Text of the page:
The Appalachia Basin, which is made up of the Marcellus formations and the Utica Shale, accounted for more than 40% of the natural gas produced in the US in 2020. Most of the production comes from the states of Pennsylvania and Ohio and partially from West Virginia. Unlike many of the oil plays in the US Lower 48, the natural gas plays, including the Appalachia Basin, saw a less drastic change in production and drilling activity during the economic contraction caused by the Covid-19 pandemic.
While major oil-producing operators cut their 2020 capital expenditure up to 50%-60%, the top three producers in the Appalachia Basin, which are EQT Corporation, Antero Resources, and Southwestern Energy, have only cut their capital by 20%, 35%, and 40% respectively. The region averaged 32.19 billion cubic feet of natural gas per day (bcfd) and 33.44 bcfd in 2019 and 2020 respectively.
Figure 1: Appalachia Basin oil and natural gas production
In 2020, natural gas prices started off averaging at approximately $2 per thousand cubic feet (mcf) and declined gradually down to as low as $1.63 per mcf, representing a decline of 20% from January 2020, which is much less significant compared to the oil price crash of as much as 70% to a decade low of $16.55 per barrel. However, future prices for Henry Hub in 2020 is currently averaging $2.75 per mcf, which prompts many companies to increase drilling and completion activities. The higher price is linked to the growing exports of liquefied natural gas (LNG), the growth of the number of heating days, and the drawdowns in the US natural gas storage. In 2019, the US exported approximately 5 bcfd of LNG, which increased to 6.53 bcfd in 2020. The EIA forecasts that LNG exports will continue to grow to an average of 8.50 bcfd in 2021.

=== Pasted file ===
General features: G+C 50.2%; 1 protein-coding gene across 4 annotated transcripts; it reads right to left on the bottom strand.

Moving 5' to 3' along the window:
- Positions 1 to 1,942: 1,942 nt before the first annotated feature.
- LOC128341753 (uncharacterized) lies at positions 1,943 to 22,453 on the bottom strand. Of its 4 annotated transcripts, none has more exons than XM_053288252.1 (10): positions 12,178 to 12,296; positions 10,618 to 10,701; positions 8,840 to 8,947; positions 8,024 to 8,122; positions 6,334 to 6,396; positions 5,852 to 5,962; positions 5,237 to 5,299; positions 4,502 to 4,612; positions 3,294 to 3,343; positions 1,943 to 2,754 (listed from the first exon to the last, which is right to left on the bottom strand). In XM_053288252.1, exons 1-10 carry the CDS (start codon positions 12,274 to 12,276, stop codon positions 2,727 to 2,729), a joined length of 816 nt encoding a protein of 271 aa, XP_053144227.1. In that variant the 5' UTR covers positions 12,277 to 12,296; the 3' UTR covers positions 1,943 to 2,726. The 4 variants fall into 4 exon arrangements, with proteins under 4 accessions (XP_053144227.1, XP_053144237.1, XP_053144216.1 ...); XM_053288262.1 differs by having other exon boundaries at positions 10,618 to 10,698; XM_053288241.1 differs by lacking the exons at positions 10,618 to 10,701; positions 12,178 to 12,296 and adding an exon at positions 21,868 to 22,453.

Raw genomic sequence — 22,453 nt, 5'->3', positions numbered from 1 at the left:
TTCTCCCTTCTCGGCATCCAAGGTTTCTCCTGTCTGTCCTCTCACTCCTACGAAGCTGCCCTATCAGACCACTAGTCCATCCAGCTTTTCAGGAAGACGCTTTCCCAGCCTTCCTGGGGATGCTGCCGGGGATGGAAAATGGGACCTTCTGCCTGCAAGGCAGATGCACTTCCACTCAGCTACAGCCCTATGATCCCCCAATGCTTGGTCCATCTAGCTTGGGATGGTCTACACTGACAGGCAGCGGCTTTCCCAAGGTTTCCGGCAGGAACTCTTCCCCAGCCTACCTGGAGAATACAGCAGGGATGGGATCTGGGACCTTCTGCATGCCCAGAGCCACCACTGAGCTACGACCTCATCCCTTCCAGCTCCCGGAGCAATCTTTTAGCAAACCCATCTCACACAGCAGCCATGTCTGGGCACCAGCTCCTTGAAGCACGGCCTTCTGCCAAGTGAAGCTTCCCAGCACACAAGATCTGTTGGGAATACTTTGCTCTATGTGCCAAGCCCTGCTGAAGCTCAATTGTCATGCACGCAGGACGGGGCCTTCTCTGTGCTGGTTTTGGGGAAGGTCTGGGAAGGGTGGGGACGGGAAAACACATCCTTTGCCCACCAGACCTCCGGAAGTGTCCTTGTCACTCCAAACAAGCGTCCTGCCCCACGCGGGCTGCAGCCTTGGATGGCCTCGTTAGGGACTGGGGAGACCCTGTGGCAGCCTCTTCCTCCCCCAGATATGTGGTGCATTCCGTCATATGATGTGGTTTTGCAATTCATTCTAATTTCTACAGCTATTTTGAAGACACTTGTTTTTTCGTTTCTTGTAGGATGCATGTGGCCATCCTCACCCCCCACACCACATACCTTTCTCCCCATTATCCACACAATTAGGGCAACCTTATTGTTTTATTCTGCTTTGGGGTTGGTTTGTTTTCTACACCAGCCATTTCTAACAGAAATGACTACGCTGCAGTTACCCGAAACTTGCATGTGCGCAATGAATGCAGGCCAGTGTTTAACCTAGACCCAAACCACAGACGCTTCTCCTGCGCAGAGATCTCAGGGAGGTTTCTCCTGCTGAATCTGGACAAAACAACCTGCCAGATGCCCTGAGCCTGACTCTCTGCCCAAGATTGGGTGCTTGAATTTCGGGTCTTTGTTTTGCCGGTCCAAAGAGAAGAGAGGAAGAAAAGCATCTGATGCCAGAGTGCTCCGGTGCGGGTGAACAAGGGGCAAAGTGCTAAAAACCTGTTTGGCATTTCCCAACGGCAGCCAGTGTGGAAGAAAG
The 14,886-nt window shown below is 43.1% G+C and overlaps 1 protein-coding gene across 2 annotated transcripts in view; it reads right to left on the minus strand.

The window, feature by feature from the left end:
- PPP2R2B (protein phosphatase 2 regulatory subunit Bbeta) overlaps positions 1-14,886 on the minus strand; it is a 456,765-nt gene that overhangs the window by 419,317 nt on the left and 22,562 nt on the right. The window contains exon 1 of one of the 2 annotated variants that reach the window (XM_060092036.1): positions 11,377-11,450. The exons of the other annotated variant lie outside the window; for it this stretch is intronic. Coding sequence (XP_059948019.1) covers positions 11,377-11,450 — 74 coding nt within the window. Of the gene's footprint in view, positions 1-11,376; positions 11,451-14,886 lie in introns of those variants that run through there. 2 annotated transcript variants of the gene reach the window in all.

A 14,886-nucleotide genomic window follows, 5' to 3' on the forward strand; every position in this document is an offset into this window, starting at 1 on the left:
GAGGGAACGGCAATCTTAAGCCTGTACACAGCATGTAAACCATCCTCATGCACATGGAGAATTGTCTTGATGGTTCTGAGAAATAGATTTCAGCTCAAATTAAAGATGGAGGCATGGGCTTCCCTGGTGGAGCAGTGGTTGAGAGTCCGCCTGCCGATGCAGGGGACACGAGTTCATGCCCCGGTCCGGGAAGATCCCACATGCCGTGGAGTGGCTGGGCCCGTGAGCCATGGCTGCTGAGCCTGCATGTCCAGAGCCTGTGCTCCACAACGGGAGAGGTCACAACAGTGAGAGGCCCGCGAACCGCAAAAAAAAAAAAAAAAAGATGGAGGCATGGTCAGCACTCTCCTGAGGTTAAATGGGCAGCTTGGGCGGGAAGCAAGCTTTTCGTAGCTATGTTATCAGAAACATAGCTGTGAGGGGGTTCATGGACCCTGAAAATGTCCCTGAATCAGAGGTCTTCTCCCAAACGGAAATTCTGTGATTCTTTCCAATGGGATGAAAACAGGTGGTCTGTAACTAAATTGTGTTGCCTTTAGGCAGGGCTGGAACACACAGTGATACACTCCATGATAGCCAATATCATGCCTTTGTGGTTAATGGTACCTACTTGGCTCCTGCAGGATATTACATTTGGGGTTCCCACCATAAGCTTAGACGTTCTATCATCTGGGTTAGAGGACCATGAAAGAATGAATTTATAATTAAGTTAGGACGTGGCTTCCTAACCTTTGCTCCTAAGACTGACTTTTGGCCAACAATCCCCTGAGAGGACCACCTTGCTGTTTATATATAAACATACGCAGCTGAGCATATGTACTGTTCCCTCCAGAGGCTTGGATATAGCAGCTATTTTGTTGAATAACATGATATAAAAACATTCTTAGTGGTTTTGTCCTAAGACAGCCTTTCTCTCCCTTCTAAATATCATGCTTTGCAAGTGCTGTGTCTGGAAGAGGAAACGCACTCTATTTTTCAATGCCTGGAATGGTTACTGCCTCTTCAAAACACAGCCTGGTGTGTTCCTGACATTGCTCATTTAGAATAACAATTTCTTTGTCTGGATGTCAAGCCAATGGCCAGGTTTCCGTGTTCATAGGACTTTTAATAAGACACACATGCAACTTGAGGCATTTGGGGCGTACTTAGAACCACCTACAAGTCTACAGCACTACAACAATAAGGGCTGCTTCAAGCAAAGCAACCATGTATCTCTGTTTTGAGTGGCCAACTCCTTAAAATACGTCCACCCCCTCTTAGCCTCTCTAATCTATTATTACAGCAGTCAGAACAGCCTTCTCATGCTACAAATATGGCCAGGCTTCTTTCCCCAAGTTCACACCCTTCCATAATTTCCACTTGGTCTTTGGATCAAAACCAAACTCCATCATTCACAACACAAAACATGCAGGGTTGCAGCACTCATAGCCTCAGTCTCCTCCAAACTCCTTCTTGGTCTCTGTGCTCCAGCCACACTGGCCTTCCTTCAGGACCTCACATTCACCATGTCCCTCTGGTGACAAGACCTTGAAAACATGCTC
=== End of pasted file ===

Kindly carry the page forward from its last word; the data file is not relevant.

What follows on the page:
The outlook for the Marcellus and Utica plays is closely tied to the demand for LNG exports from the US. Currently, the US has an export capacity of 9.17 bcfd, and with current planned and under-construction projects, this value will grow to 11.97 bcfd in 2023. While other plays near the Gulf Coast such as the Permian Basin, Eagle Ford, and the Haynesville are better located to provide natural gas to meet LNG feedstock demand, the Marcellus and Utica can also play a relevant role in supplying natural gas to the new LNG facilities located on the Gulf Coast, but additional pipeline capacity will be needed.
Figure 2: Henry Hub vs international natural gas prices
In July 2020, Duke Energy and Dominion Energy cancelled their plans to build the Atlantic Coast Pipeline due to delays and escalating costs, which would have brought 1.5 bcfd of natural gas from the Appalachia Basin to the Gulf Coast.
For the Appalachia Basin to significantly grow production in the future, it will need to gain more access in infrastructure to transport natural gas, in particular, for reaching the LNG plants in the Gulf Coast. In the meantime, the basin will continue to play a key role in supplying other non-LNG related natural gas demand in other US regions such as the Northeast and the Midwest.